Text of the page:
The potential medicinal benefits of cannabis products are too promising and too important not to encourage their use. As an advocate for the legalization of cannabis, including legalized medical marijuana, I believe it is a crime that this plant is off limits to the people who need it most.

For those who are new to cannabis use for pain management, there is a small amount of basic knowledge worth possessing. First, I think it’s important for people to know what two chemicals in cannabis help reduce or eliminate pain in patients. These two chemicals have different effects on the body. Second, it’s important to know what to expect from each of these chemicals and why some prefer one to the other.

CBD vs. THC

Firstly, let’s talk about cannabidiol, also known as CBD. Patients who are looking for effective pain relief without the sense of being “high” from cannabis reach for CBD. Some patients also experience reduced anxiety and increased appetite from using CBD, while others might not get the additional therapeutic effects. Additionally, CBD products such as CBD Oil can also be used to come down off of a high from other cannabis products.

Secondly, it’s important to discuss THC in marijuana products. Users of THC, as opposed to CBD alone, traditionally benefit from increased pain relief, which makes cannabis products containing THC very promising treatment options for fibro patients and other chronic pain sufferers. THC users may also experience many beneficial side effects, such as help sleeping, mood enhancement, and an increased appetite. Some cannabis strains can help alleviate anxiety. Conversely, the opposite can also be true, so it’s important to ask for help from a professional budtender or doctor in finding the best cannabis strains for fibromyalgia. THC will likely get users high, and users need to be prepared for that.

Marijuana Edibles are ingestible cannabis-derived products available in myriad forms, such as chocolates, hard candies, lollipops, drinks, cakes, tinctures, and gummies. Of all cannabis products used recreationally and medically, marijuana edibles last the longest and are the easiest to use, and it’s because of those two qualities that so many chronic pain patients reach for ingestible marijuana before other forms.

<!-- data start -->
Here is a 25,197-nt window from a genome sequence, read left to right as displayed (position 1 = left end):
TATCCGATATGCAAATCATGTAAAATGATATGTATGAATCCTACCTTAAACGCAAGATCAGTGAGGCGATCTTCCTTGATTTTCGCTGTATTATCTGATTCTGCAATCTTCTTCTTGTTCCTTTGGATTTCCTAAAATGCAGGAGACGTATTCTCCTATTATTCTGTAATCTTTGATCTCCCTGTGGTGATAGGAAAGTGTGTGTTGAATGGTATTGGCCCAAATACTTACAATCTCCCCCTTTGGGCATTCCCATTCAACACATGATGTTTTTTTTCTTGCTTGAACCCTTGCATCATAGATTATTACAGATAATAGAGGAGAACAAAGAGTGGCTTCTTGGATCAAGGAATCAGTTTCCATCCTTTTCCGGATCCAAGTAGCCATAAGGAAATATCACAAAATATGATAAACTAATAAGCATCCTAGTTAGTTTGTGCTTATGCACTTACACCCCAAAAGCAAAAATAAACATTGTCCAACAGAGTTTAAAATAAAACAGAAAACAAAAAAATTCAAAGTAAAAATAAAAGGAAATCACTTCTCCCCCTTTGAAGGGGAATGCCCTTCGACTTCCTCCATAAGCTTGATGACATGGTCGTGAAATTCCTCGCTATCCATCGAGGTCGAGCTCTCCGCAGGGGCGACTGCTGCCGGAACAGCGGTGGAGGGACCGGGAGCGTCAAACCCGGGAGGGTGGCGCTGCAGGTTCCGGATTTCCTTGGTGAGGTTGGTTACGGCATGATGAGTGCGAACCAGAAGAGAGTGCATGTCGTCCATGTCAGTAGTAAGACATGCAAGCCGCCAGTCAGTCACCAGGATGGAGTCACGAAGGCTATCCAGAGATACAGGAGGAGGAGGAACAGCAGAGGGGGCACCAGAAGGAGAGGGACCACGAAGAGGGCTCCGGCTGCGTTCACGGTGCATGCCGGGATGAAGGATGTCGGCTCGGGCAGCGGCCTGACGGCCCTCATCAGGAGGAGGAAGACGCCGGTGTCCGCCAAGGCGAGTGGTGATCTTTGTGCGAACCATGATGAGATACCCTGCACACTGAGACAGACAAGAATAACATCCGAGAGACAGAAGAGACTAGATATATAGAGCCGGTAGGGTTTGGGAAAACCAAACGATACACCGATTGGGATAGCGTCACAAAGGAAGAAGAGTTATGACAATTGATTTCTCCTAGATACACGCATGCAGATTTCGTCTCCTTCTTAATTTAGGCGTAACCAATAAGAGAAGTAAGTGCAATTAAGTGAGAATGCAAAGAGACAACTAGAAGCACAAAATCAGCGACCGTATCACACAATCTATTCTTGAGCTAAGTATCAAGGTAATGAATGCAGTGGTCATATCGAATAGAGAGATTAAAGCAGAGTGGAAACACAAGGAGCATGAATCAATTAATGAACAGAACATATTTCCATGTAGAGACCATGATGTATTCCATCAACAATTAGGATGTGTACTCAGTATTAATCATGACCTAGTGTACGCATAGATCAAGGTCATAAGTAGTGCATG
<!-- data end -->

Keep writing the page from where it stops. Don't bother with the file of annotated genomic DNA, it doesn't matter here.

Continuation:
The biggest advantage of marijuana edibles over other forms of cannabis is the duration of its effect. For chronic pain patients, this can be a life changer. Whereas smoked marijuana will provide relief for as short a period of time as an hour, marijuana edibles routinely offer reduced pain for eight hours or more. More than anything, reducing the number of times people need to seek relief from pain can have a profound impact on the quality of their lives, making it easier to leave the house, take part in family activities, and even make exercising an option for those whose pain would otherwise limit them.

All of the products listed above, from chocolates to tinctures, offer longer-term pain relief than smoking cannabis products, but it’s the chocolates and candies that perform best in that regard. With that said, tinctures provide faster relief, making them an appealing choice for those with sudden onset pain.

For those familiar with cannabis from their younger days, long before ingestibles were available from purveyors, it’s worth noting that edibles are quite a bit more potent than what you are probably used to, and the saying “a little bit goes a long way” holds true. Consider that yet another reason why edibles are perfect for fibro patients. For extreme pain, the efficiency and efficacy of THC and CBD in edibles can be life altering—in a good way!

Cannabis edibles are available with both CBD and THC in them. Products containing only CBD can last anywhere from eight to twelve hours, with some people experiencing significantly longer or shorter periods of relief; the same goes for THC products.

When deciding to use cannabis edibles containing THC, I recommend people begin with a 5 mg dose, or half of one regular serving from most authorized cannabis retailers. For all food products, it may take anywhere from thirty minutes to two hours before the pain relief takes effect. Tinctures may work in as little as fifteen minutes, but anecdotal evidence suggests a 30-minute wait is more likely.

Once the edibles take effect, patients should feel relief from pain for several hours. Other benefits may include, but are not limited to, an increase in appetite, improved sleep, a reduction in muscle cramps, and an improved mood. Some also get relief from nausea, irritability, and other fibro symptoms. In men, cannabis can also increase one’s libido, though excessive use can alternatively lead to temporary and reversible erectile dysfunction.  All of these issues are but the start of the challenges fibro sufferers face, but the fact that one type of medicine can provide relief for several symptoms of fibromyalgia while avoiding the challenging side effects of traditional pain management is why so many fibro patients are making the switch from pharmaceuticals to cannabis-based treatments.

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Edible Marijuana Side Effects

 

Article by Preston Hemmerich for FibromyalgiaTreating.com. Follow the above link to find the complete article. Image from Google.